Thursday, May 26, 2005

Senate Democrats: Back to Basics in 2006

According to the Christian Science Monitor, Senate Democrats in 2006 "plan to rely on a back-to-basics strategy, avoiding internal squabbles and ideological litmus tests and stressing instead the economic issues that are often paramount to voters."

The Monitor interviewed Democratic Senatorial Campaign Committee chair Sen. Charles Schumer (NY), who said the focus would be on "meat and potatoes: healthcare, education, jobs." The DSCC appears to be dropping the framing approach in favor of a strategy of what I'd call "deliberate priming."

A priming strategy determines which issues are most salient to the voters, identifies those on which the party - or an individual candidate - has a natural advantage (based on voters' perceptions of which party handles which issues better), and emphasizes only those issues.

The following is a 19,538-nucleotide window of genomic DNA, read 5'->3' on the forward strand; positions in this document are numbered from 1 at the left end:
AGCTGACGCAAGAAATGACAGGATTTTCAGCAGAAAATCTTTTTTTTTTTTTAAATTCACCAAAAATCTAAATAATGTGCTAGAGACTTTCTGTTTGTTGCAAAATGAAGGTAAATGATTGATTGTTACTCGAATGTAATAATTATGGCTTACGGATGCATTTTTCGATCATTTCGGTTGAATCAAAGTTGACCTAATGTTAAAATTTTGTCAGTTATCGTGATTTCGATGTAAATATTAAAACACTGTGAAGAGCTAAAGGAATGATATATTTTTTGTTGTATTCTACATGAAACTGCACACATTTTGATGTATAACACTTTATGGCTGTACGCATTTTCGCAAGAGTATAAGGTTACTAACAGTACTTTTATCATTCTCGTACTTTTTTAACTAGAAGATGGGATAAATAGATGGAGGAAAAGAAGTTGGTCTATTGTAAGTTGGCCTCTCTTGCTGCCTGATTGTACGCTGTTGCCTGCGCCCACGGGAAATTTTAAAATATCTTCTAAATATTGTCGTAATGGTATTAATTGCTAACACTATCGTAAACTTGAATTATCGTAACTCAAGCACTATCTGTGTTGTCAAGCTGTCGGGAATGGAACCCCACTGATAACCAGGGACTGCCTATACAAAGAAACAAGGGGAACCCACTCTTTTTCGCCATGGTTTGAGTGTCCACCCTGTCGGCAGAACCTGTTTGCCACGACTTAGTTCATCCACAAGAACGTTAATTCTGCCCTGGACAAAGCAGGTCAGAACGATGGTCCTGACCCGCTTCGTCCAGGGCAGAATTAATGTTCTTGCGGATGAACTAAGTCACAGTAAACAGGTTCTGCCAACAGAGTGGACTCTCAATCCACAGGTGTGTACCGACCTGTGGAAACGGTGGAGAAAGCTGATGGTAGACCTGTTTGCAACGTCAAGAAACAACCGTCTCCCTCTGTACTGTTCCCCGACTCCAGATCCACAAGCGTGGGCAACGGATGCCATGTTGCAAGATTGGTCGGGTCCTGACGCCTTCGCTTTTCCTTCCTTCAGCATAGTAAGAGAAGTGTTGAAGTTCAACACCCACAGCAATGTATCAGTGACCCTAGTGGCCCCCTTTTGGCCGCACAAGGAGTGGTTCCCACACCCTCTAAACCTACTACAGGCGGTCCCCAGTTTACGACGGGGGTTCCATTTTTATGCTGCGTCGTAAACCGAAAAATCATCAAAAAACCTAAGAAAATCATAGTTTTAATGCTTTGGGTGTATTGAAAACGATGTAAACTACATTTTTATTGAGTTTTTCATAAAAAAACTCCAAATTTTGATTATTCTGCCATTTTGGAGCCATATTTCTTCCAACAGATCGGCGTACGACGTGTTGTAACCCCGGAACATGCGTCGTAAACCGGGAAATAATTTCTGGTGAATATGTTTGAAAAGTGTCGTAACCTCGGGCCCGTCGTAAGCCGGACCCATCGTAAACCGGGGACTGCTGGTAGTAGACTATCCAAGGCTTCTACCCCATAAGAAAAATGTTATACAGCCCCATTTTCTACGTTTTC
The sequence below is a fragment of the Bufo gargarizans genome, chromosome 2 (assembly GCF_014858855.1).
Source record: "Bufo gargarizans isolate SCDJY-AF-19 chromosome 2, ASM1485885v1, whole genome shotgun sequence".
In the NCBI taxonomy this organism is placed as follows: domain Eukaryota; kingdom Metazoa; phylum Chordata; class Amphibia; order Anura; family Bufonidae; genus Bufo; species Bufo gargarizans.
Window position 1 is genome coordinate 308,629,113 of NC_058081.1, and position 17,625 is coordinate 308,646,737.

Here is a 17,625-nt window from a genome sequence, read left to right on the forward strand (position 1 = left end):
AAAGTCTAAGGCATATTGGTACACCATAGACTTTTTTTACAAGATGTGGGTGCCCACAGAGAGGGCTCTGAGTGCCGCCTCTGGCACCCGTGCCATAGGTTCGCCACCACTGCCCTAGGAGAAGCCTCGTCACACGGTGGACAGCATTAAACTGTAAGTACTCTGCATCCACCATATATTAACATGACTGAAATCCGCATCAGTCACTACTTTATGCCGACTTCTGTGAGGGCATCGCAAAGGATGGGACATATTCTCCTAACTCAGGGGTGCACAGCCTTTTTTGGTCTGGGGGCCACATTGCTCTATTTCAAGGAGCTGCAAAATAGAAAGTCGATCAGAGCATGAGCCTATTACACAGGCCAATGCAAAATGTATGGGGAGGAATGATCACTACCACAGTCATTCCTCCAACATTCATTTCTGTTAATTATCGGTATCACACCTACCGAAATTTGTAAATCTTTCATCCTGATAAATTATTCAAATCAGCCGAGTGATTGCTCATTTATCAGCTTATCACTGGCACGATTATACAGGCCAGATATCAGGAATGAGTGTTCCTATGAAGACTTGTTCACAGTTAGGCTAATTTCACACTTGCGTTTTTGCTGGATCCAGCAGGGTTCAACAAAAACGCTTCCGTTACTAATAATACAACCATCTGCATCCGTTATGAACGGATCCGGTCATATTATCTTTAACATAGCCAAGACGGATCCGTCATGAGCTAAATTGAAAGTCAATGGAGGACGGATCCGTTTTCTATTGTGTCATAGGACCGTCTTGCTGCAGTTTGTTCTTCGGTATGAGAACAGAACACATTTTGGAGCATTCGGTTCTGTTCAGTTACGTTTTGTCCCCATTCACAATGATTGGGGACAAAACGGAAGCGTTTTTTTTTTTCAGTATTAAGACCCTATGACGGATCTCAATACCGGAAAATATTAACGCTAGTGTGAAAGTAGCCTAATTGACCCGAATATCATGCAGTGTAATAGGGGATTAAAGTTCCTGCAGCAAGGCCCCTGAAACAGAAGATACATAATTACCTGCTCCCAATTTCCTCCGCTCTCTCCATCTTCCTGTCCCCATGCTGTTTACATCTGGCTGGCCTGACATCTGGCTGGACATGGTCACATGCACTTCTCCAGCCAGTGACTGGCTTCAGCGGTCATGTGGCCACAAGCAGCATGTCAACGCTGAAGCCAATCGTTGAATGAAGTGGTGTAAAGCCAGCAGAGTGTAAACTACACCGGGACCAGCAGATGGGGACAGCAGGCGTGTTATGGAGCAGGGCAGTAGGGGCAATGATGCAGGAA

This is far better than trying to persuade voters to see it your way on issues on which they trust the other side more (i.e., a framing strategy). Try as they might, Democrats just will never convince the average swing voter that they have a better approach to national security than the Republicans. Likewise, President Bush can talk until he's blue in the face about Social Security, but the more he talks the worse he does. That's because voters trust Democrats more to protect and preserve the program.

It's also encouraging (if you're a Democrat) to see the Democrats finally focus on bread-and-butter issues. Beginning in 1968, the only time a Democrat has won the White House (with the exception of Carter's narrow win in 1976, based in large measure on Watergate) is when economic issues, particularly jobs, were paramount (1992 and 1996).


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